About three years ago I started a writers’ group in the North Shore of Sydney. Now to those who don’t know the Sydney area, these suburbs are defined by old money and private schools with Anglican roots. The type of wealth found on these parts is conservative, grounded and stays within the traditional Anglo-Saxon lifestyle aka North Shore snobs.

To combat the snobbery I saw around me and even within my own household (yes, my partner is an Anglo-Saxon North Shore type), I started a ragtag writers’ group of other North Shore misfits.

The north shore neighbourhoods are bland to the Turkish-American untrained eye of a relatively new observer like myself. I wanted the writers’ group to be inclusive of every writer with a narrative outside of the Anglo-Saxon private school borne and bred.

The group attracted seven regulars who’d come to every monthly meeting. They did not submit writing regularly. This was OK until we decided to publish an anthology. Somehow, the idea of getting their name on a book, and see the book in print got these amateur writers submitting but failing to meet deadlines and frusrating the heck out of the editor, also a group member and myself who wanted to keep pushing forward.

We did end up publishing the book and putting together a launch. Everything took longer, I mean way longer than I imagined. I thought I was working with the biggest bunch of narcissists on the planet.

When the book materialised everyone was happy — for a while. Then the demands for a book launch started. Those narcissists!

To be clear, they weren’t paying me. We split the costs for the self-publishing of the book and some so-called writers objected to paying their own way. How had I found myself among such narcissists? Could they be worse than the so-called North Shore snobs? At least the snobs didn’t try to squeeze work out of me when I was in the birthing suite trying to get my first borne out onto the world.

I spent something like 60 hours coordinating between the editor and publisher and paying out of pocket because some people simply did not feel they should pay to be self-published.

After this disastrous experience, I washed my hands of the group and decided never to work with narcissists ever again.

Then I came across the Rumi quote:

“Many of the faults you see in others, dear reader, are your own nature reflected in them.”

I looked up “narcissist” and turns out pathological narcissism only affects 1% of the population.

And this is how Darlene Lancer, JD, LMFT defines narcissism on Psychology Today.

“It’s a common misconception that they love themselves. They may actually dislike themselves immensely. Their inflated self-flattery, perfectionism, and arrogance are merely covers for the self-loathing they don’t admit — usually even to themselves. Instead, it’s projected outward in their disdain for and criticism of others. They’re too afraid to look at themselves, because they believe the truth would be devastating.”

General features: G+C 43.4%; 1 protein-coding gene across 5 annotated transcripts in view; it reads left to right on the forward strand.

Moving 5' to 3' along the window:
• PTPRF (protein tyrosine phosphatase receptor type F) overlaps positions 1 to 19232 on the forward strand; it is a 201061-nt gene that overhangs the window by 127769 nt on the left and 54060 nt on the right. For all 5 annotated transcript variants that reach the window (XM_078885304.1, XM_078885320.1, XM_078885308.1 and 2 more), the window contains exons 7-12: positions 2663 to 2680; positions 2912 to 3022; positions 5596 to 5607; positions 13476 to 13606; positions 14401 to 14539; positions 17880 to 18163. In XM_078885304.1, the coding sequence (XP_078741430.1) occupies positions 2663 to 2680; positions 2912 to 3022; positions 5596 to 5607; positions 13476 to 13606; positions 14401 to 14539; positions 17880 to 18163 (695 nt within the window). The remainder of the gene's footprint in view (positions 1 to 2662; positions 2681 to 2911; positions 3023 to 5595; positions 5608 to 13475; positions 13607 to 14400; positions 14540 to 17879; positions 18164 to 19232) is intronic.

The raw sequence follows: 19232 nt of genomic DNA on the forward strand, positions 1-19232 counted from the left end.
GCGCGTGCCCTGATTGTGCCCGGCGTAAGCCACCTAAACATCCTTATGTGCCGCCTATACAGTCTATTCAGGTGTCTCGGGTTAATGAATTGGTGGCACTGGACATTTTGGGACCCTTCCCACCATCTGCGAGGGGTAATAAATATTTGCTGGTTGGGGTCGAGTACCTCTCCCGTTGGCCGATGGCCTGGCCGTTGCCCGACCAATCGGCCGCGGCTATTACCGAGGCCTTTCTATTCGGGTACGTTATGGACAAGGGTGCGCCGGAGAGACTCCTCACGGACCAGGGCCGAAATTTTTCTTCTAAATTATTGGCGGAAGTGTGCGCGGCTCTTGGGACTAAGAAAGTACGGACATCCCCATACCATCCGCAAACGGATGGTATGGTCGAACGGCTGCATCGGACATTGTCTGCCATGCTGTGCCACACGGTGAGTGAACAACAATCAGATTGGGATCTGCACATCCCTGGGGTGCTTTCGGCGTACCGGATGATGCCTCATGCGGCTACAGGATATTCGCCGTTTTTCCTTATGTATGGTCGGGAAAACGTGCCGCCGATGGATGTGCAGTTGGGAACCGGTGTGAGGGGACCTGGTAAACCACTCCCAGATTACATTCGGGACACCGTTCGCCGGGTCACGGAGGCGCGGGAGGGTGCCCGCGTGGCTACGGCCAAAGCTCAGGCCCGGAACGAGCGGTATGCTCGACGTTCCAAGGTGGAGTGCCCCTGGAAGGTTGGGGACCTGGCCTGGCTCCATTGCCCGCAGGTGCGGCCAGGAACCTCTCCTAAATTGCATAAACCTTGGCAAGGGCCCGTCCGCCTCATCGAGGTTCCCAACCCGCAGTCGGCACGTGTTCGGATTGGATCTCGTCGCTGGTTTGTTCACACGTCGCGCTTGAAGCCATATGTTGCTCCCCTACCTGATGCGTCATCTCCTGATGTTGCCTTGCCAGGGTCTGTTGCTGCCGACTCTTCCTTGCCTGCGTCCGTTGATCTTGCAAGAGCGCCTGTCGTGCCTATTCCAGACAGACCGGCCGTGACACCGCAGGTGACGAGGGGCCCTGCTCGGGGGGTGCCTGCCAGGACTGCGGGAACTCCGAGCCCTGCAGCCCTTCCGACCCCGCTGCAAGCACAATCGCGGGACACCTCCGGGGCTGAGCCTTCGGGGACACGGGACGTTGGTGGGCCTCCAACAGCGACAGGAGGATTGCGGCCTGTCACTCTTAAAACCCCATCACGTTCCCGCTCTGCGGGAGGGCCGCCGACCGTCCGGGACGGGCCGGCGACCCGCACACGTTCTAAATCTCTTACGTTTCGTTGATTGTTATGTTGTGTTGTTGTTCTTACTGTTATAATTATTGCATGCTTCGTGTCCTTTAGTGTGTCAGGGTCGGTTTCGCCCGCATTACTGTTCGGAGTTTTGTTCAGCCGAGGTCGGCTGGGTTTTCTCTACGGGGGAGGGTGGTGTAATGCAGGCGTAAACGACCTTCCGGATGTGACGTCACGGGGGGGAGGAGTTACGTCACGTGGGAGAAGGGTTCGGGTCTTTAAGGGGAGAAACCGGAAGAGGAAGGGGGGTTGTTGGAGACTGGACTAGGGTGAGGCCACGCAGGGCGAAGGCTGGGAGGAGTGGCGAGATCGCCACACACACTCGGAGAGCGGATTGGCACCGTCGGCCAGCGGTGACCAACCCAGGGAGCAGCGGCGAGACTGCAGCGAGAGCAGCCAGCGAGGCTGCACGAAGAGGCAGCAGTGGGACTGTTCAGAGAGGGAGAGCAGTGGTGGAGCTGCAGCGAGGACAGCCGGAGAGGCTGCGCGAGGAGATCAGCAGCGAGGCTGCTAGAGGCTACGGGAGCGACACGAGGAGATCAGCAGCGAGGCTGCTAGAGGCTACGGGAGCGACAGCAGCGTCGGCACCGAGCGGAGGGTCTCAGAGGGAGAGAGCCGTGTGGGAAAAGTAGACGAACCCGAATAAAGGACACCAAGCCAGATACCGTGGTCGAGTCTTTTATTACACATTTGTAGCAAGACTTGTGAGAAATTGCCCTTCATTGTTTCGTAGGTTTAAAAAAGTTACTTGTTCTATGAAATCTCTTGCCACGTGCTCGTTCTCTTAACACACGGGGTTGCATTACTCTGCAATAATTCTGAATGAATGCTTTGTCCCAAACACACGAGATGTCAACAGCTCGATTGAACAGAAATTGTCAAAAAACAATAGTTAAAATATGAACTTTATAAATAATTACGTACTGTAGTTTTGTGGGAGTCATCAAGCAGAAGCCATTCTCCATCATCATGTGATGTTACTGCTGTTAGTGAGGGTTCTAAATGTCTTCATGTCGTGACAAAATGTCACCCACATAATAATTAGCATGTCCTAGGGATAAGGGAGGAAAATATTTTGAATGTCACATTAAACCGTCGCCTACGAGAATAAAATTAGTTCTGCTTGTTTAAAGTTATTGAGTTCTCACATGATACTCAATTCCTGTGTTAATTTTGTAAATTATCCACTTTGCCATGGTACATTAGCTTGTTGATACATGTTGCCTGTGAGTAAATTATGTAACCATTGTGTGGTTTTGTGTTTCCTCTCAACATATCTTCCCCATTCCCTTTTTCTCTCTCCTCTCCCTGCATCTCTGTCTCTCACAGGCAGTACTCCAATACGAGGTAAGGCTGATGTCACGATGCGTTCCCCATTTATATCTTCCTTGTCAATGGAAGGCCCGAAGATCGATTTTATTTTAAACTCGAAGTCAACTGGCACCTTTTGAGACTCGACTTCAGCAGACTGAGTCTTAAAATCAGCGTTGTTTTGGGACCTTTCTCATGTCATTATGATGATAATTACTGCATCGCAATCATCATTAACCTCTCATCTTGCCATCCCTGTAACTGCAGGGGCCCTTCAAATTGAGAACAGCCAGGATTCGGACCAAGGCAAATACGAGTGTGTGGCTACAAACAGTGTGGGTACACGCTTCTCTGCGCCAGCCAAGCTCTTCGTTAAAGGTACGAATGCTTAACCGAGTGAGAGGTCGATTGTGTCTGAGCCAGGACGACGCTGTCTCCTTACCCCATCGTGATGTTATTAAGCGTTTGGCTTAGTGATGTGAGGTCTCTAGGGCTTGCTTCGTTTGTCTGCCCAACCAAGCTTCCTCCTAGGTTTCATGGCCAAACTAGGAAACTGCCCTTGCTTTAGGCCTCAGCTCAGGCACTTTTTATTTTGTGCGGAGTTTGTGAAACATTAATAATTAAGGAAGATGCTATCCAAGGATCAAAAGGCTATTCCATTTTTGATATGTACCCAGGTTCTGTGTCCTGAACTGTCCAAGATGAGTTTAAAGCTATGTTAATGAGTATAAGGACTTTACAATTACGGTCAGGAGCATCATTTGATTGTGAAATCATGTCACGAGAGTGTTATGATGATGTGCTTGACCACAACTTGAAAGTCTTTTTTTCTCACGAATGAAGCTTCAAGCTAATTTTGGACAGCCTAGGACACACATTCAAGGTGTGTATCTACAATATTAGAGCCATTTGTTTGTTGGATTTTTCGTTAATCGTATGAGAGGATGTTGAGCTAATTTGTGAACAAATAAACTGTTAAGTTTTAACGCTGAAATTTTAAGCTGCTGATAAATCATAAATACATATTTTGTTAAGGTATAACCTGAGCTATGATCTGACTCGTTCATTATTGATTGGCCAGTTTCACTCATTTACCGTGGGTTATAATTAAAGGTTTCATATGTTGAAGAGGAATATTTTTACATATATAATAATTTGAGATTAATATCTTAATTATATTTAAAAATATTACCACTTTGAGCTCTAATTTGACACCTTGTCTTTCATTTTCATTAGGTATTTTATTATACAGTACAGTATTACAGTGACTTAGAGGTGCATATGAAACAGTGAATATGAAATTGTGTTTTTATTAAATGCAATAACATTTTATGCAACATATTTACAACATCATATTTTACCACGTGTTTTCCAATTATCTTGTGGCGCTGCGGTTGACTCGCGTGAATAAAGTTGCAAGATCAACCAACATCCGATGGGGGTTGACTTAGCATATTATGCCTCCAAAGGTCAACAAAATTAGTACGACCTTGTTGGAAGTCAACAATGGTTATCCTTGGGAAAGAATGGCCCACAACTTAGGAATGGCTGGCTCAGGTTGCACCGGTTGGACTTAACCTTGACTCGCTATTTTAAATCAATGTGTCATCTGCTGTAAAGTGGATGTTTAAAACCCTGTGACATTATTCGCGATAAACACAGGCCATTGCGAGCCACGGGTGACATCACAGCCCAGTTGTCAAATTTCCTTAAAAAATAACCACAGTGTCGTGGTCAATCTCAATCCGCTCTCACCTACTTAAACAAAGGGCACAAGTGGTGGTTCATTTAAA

The people in my writers’ group weren’t overly critical of others or seemed to exhibit self-hatred or any outwardly antisocial behaviour.

And given the rarity of narcissim in the population, the probability of all of them ending up in my writers’ group or in my own family or even household, I realised, was next to nil.

So why did I feel I was surrounded by narcissists? It was, as Rumi suggested in all his wisdom, my nature reflected in them. I was all too willing to self-sacrifice to do the work, which I wasn’t even being paid for and hence people demanded more and more out of me. I’d never established my boundaries.

Clear communication from the beginning of the project would have eliminated all of this unpleasantness. Also, putting my foot down that if we were a writers’ group people who didn’t write would be off the group would have eliminated the ones who weren’t interested in writing but merely the glory of seeing their names on a book.

The reason it took us more than two years to put out an anthology with thirteen short stories was simply that I didn’t know how to take control of these writers’ meetings. I wasted my most valuable resource, when I could’ve been writing.

Thankfully, last week I attended a session run by Rich Brophy of Tricky Jigsaw, an agency that specialises in innovation workshops to find out about getting value out of workshop attendees so that progress can be made.

What I found the most valuable was Rich’s (who has a background in stand-up comedy) identification of the five worst people road blocks within workshops and how to neutralise them.

Important Note: These people aren’t necessarily narcissists. They are wanting to contribute and don’t know how to do it in a way that pushes the plot forward.

· The “experienced” one: Doesn’t need to read instructions. Will take it from here. Neutralise him by reflecting on the value of different approaches

· The deep diver: Has an uncanny knock of being able to “unpack” ever little detail and won’t stop until the whole group is having an existential crisis. Neutralise him by asking, “if we had to come up with a solution, what would we do?”

· The detailer: Bamboozles to win favour. Neutralise by setting the standard yourself of what’s too basic, just right or too detailed. Failing this, set an alarm so everyone gets a set amount of time to speak.

· The human nerve: Happy to chat but can’t decide to save his life. Neutralise by driving them to make a “hypothetical” decision.

· The devil’s advocate: Pulls the handbrake on productive conversations with negative viewpoints and confuses “killing conversations” with “valuable feedback”. Neutralise with “we can worry about the limitations once we have a good idea of what we’re doing”.

Next time you throw your hands up in the air thinking you’re surrounded by narcissists, stop and consider how rare true narcissists are and categorise the situation, act accordingly and you’ll see that you can move forward.